Even in the short run a good banking and financial system will be important in re-allocating capital between growing and declining sectors, if there are shifts in relative demand. If people want fewer cars and more restaurant meals, but banks cannot shift loans from car manufacturers to restaurants, the Short Run Aggregate Supply curve may shift left, because the restaurants won't be able to expand to meet demand, and car manufacturers' prices or wages may be sticky downwards.

If you see the financial crisis as causing the recession by shifting the SRAS curve left, then monetary and fiscal policies, which shift the AD curve right, are not the appropriate cure. Even if you see leftward shifts of the SRAS curve as only part of the story, you will see limits on what monetary and fiscal policy can achieve. When expansionary monetary and fiscal policies start to cause excessive inflation, before output and employment have returned fully to normal, you will know that purely AD policies have reached the limit of what can be expected from them.

Nick is slapped down by Brad DeLong:

But if bad banks have shifted the AS curve inward, then right now we should have stagflation: depression and inflation, as output falls and prices rise. We don't. The argument that fiscal and monetary policies won't reduce unemployment to normal levels because we have a supply side problem is completely incoherent in an AS-AD framework.

Brad is correct that in a traditional AS-AD framework, bad banks are demand shocks, not supply shocks. There is still something about Nick's argument that is important - the financial system redirected capital investment into housing and consumption related activities. Presumably, potential output includes the ability to build and sell as many houses the US economy produced at the height of the housing bubble. But what good is that output if we don't want to build and sell that many houses in the future? How do we redirect capital away from those sectors? And how long does it take? Arguably, the narrowing of the US trade deficit is pushing that adjustment forward, as the US economy can't focus entirely on producing nontradable goods. Recall Brad DeLong from 2005:

There is an alternative scenario, one in which foreigners'--including foreign central banks'--desired holdings of dollar-denominated assets shortly hit the wall, and the asset price shifts that result from desired holdings' hitting the wall reduce, or do not increase, confidence in the dollar.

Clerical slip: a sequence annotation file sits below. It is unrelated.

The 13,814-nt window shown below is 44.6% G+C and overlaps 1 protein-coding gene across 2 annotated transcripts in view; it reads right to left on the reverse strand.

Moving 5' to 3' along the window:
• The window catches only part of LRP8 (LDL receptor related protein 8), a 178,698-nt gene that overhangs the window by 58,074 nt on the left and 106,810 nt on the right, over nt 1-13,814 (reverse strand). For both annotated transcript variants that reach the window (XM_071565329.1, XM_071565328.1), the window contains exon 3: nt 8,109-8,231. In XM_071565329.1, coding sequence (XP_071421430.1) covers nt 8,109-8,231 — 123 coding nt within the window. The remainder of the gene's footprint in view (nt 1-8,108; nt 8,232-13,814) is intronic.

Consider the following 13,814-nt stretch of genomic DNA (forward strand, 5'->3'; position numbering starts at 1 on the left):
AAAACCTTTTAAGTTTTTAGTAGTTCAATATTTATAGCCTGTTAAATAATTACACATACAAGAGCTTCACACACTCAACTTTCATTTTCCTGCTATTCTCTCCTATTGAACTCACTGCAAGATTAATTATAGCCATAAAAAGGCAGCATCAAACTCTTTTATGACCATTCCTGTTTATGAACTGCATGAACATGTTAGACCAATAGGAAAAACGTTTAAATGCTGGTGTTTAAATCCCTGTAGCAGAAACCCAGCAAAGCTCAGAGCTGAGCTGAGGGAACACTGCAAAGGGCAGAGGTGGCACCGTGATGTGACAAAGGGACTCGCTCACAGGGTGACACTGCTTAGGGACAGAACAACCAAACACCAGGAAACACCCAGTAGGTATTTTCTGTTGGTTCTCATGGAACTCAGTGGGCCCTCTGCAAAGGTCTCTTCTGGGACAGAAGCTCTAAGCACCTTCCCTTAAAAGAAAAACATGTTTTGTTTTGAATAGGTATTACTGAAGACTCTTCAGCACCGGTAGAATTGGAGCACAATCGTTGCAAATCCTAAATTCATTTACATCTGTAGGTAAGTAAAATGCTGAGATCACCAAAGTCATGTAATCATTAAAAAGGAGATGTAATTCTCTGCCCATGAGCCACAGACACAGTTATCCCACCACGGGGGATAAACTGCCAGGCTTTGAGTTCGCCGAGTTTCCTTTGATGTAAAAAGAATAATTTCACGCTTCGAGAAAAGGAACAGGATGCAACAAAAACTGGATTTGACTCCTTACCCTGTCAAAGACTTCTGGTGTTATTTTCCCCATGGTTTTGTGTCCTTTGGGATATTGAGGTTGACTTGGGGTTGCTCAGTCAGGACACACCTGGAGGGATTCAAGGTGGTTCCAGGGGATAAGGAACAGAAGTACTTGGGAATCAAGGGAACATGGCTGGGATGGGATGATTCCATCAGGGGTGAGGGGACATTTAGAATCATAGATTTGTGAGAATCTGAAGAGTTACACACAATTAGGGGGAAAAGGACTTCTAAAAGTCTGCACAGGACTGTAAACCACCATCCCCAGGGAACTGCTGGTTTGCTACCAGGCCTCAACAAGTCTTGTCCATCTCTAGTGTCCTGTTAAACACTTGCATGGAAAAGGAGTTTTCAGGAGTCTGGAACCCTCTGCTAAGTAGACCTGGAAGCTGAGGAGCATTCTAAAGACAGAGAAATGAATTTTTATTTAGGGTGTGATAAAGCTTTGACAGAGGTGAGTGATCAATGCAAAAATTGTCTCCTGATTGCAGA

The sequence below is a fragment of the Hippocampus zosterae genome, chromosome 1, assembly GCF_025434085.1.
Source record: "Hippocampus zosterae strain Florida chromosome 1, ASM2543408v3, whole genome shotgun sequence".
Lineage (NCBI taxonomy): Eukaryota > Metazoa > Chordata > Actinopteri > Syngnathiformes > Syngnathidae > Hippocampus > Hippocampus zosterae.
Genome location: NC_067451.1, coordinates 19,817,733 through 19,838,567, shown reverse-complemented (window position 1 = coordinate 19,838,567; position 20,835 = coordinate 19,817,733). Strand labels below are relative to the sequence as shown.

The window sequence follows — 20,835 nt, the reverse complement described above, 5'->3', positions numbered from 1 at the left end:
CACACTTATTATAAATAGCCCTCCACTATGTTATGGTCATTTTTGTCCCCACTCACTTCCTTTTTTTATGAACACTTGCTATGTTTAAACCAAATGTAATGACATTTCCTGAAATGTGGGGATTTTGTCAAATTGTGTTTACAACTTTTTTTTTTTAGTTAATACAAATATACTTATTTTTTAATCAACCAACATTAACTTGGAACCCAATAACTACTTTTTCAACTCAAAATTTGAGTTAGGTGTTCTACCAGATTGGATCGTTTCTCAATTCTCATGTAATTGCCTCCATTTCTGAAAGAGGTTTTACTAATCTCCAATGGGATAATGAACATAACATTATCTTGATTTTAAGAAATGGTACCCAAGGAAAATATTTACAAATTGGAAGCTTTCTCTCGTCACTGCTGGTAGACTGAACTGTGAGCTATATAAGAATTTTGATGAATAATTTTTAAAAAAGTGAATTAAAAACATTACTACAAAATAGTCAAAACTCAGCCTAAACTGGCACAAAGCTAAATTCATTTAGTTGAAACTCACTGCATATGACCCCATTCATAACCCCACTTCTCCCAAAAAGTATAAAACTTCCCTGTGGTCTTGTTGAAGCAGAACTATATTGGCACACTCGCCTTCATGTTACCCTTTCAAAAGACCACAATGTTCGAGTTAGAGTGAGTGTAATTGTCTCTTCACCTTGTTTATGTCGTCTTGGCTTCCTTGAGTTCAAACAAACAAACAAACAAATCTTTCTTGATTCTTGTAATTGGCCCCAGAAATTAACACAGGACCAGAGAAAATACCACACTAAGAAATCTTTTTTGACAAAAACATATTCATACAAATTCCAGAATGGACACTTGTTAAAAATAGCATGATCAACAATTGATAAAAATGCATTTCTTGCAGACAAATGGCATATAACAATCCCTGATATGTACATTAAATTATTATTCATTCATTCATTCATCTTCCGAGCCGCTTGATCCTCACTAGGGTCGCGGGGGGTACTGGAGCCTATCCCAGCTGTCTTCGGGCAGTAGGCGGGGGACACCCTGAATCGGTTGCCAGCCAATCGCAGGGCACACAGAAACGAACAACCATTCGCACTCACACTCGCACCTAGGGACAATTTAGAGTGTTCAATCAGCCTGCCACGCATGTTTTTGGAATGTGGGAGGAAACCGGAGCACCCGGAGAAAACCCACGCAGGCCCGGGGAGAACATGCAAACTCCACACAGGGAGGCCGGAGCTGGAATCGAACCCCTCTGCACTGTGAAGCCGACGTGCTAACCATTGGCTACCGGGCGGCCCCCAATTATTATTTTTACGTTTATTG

In this alternative scenario, the U.S. has to move about ten million workers out of currently-favored sectors--construction, home-equity-credit financed consumer expenditures, and so on--into export and import-competing manufactures. How much structural unemployment does such a sectoral shift require, and how long does the structural unemployment last? Other countries have to shift up to forty million workers out of export manufactures into other industries, and to generate demand for the products of those industries (without destabilizing their own monetary systems and asset prices, as Japan appears to have done at the end of the 1980s). The U.S. Federal Reserve would have to cope with whatever inflationary pressures are generated by rising import prices. Foreign central banks would have to cope with whatever stresses on their own asset prices are created by enormous losses of value in the stocks and bonds of their exporting companies.

If structural unemployment is rising - not because banks are currently bad, but engaged in bad behavior in the past - attempts to reduce unemployment back to pre-recession levels will yield higher inflation. This problem is minimized if labor resources can be quickly redirected into other sectors, a process that Nick above is implying is hampered by the existence now of bad banks. But, as Brad suggested in 2005, getting to inflation in the current environment seems to require a Dollar collapse - a story that for now is difficult to tell.

All of which is interesting, but even if you believe that structural unemployment is rising, I don't think anyone believes it is near the 8.5% rate for March (not to mention the underemployment rate of 15.6%). Nor does anyone expect that recent green shoots are sufficient to keep unemployment from rising further. Moreover, note that the Employment Costs Index released today reveals the continued slide in employee compensation costs - consistent with the FOMC's concerns about economic slack. Indeed, the ECI highlights the risks of the Fed's move to hold steady policy: Declining wage growth, coupled with higher interest rates, would play havoc with household efforts to reduce balance sheets and intensify the need to boost saving rates. Hence why the risks still favor additional policy easing - especially if programs such as TALF and PPIP are less successful than imagined.

In short, the shoots are much too green and the output gap much too wide to stimulate much discussion on Constitution Avenue that the end of easing has conclusively been reached. A pause to assess, yes. But Fed officials will be looking for clear and convincing evidence that economic activity is both self sustaining (not likely to fade after the initial burst of federal stimulus moves through the pipeline) and sufficient to substantially reduce the output gap before they sound the all clear signal. An end to the rapid pace of job loss is very different from a return to steady job growth. Again, recall the sustained pattern of easing in the wake of the 2001 recession - we need to go a long way up from -6% GDP growth before the job engine is started. To be sure, there should be some lingering concern that the Fed will act quickly (or at least the markets will act quickly), if there is a perceived need to withdraw monetary accomodation. But the data are well short of what would be necessary to justify such a shift in policy in the near future.


Who will be the Chosen One?

In case you want to comment on this:

Souter Said to Be Leaving Court in June